Whenever I get a chance to speak at a conference or have a Q&A with an audience, or get interviewed for a podcast, people always keep asking me the same set of questions: “What made me start on my own? Why after college did I pursue my own company instead of a career in a corporate world? What were my parents thinking of my choice?” Well, I always respond that it’s actually my parents who are to blame here. They are entrepreneurs themselves.
When the communist curtain fell in the beginning of the 90s, my parents were “intellectuals” (meaning, they had a college degree) with lousy jobs. In the communist times in Poland the “physical workers” were promoted and were earning better salaries than the college graduates. My parents were barely making it paycheck to paycheck. However, the fall of the communist dictatorship made it possible for people to start their own “small companies” and my parents ceased the moment. They started their own companies, here’s how it went down:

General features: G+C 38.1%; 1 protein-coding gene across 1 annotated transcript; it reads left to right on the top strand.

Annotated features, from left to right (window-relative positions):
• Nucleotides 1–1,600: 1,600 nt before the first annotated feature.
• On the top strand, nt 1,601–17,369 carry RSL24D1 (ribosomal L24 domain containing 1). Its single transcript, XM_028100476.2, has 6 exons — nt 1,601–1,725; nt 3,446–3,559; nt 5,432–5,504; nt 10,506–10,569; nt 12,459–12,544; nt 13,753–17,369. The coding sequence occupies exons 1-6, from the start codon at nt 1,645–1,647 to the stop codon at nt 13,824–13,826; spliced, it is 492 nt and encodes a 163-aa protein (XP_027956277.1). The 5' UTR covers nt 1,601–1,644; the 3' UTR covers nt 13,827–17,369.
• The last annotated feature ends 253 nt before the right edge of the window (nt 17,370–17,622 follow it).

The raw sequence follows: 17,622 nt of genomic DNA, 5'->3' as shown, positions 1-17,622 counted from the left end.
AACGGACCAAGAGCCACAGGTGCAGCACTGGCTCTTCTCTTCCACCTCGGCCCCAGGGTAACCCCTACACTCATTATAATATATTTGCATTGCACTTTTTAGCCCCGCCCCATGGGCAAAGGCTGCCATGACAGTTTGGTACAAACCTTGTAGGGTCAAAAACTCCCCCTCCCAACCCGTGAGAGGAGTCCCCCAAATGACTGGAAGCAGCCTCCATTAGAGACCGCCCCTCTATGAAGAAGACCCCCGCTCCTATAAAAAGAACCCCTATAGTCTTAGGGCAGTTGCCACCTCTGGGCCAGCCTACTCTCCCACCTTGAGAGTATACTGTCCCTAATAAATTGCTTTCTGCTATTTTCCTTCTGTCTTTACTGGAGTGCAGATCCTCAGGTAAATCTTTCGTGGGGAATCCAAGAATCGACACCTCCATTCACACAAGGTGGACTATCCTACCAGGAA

My father - from electronics engineer to ad agency owner
My father was reluctant to start his own company. He worked all his life as a fellow worker and liked the steady (but really lousy) paycheck. He was reaching his 40s when the times in Poland changed. At first he worked with his friend repairing the first computers that were entering the Polish market. This is how I got to play with IBM PC XT at a very early age and how I got my interest in personal computing.
Later his other friend who had to leave the country in the communist times came back with some capital to start a venture with his college buddies. The venture failed but my father got to work with one of his old friends and they both decided to join forces and co-found a company together. My mom actually pushed them a little to do that :-)